Southeast New Mexico Veteran’s Transportation Network President Magil Duran, right, hands out crocheted blankets to volunteer drivers Friday at a luncheon. (Jill McLaughlin Photo)
Southeast New Mexico Veterans Transportation Network thanked its several volunteer drivers with a special luncheon celebration Friday at the Roswell Elks Lodge.
The drivers took turns standing up and telling the group how much the work they did meant to them.
“I really get a lot of enjoyment out of helping the guys who have given so much for us,” said Chuck Russell.
Ret. Col. Ron McKay, who is on the board, thanked the group.
“Thank you drivers for doing all of your work,” McKay said.
Magil Duran said he was proud to serve as the president of the network.
“We wanted to let you know you’re not alone,” Duran said. “It’s the reason we wanted to do this luncheon. Thank you for everything you do.”
The men and women drivers spend hours each week transporting veterans to medical appointments from their homes across west Texas to Albuquerque.
The all-volunteer transportation service operates on donations and regularly transports veterans to appointments at the Raymond G. Murphy VA Medical Center in Albuquerque for specialty treatment.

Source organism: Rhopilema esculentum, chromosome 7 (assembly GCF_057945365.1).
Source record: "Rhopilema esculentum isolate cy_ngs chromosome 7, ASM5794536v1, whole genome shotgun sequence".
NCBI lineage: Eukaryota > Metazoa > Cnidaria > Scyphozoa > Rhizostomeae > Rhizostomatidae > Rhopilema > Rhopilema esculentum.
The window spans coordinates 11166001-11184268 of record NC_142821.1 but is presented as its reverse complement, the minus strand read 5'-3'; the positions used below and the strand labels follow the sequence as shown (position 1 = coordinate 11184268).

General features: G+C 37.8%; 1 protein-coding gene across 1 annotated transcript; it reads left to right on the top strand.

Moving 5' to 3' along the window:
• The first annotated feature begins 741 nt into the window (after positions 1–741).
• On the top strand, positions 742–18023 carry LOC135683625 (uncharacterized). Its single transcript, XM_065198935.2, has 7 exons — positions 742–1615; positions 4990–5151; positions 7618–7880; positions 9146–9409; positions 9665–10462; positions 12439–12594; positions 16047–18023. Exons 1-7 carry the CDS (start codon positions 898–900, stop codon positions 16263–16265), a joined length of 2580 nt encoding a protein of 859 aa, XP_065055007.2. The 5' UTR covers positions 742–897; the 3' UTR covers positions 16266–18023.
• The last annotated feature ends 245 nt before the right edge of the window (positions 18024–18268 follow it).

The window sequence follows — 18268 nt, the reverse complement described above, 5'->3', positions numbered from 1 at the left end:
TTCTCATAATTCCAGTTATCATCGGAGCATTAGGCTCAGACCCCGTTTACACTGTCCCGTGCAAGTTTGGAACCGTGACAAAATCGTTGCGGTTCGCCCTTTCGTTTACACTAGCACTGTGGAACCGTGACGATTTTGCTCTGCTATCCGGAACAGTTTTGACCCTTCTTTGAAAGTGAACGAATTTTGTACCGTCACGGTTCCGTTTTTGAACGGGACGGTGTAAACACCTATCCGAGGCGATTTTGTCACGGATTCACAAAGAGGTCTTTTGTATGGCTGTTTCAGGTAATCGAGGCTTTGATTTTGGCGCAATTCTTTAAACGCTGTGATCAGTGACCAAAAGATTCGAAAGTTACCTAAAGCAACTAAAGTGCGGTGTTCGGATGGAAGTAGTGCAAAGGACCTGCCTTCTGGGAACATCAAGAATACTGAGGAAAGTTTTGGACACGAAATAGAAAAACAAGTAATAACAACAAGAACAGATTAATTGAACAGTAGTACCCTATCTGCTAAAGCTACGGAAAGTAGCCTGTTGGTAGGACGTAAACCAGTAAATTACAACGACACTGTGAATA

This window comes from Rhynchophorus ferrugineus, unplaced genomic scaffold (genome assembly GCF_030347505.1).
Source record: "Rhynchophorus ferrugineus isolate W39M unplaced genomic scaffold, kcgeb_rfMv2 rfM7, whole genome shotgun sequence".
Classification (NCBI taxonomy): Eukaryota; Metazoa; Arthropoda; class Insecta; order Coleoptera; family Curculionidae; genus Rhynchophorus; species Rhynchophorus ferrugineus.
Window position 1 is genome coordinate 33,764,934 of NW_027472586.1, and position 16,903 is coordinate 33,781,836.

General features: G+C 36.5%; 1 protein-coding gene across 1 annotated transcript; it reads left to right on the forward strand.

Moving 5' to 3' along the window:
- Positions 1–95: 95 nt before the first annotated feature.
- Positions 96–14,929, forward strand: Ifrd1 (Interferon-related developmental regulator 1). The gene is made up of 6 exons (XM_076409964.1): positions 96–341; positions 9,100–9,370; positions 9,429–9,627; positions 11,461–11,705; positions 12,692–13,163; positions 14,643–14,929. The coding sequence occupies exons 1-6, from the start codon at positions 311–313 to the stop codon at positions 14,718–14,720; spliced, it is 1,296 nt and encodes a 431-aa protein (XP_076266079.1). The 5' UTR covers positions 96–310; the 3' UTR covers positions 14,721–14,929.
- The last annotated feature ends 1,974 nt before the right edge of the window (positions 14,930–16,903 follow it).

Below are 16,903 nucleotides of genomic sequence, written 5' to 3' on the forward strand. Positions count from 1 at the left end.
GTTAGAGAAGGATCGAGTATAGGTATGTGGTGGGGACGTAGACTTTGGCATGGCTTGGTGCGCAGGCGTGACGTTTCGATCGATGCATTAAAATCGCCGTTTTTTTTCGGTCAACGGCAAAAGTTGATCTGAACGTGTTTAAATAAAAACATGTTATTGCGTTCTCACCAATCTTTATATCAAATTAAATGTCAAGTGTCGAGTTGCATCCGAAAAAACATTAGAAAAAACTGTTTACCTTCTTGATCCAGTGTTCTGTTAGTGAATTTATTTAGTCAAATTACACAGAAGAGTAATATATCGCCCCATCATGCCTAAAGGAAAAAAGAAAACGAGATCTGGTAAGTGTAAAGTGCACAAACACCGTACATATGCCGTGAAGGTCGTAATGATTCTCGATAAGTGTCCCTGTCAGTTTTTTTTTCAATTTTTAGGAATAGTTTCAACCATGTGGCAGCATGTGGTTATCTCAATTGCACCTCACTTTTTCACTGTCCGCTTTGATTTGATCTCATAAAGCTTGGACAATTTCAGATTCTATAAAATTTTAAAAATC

The Veterans Administration health care system has an outpatient clinic in Artesia, staffed by two VA doctors, but patients often must travel to Albuquerque for specialty care.
This year, the group drove 912 veterans and traveled 641,811 miles without an accident, Duran said.
The group is in the process of acquiring new vehicles, said Greg Neal, vice president of the organization.
One driver, John Wise of Hobbs, has volunteered to drive veterans from Hobbs to cities in Texas and New Mexico for nearly five years.
After serving in the Army and as a veteran of the Vietnam War, he started driving after recovering from his own medical scare.
“I was extremely sick and someone told me to go to the VA, so I did,” Wise said. “I was driving to Albuquerque for all of those appointments. It was next to impossible.”
Wise found the SENM Veterans Transportation Network, he said.
“They really bailed me out,” Wise said. “Once I got functional, I started driving. I figured it was one way I could pay back some of it.”
Wise now drives at least twice a week, sometimes as often as every day. He takes veterans to appointments in Big Spring, Amarillo, Lubbock and Roswell.
Sometimes he gets burned out, he said. But then he thinks about those who are worse off than him.
He’s met veterans from Vietnam, Korea, World War II, Iraq and Afghanistan. The group has built up camaraderie, he said.
“Some are younger than me,” Wise said. “I always talk myself back into continuing it.”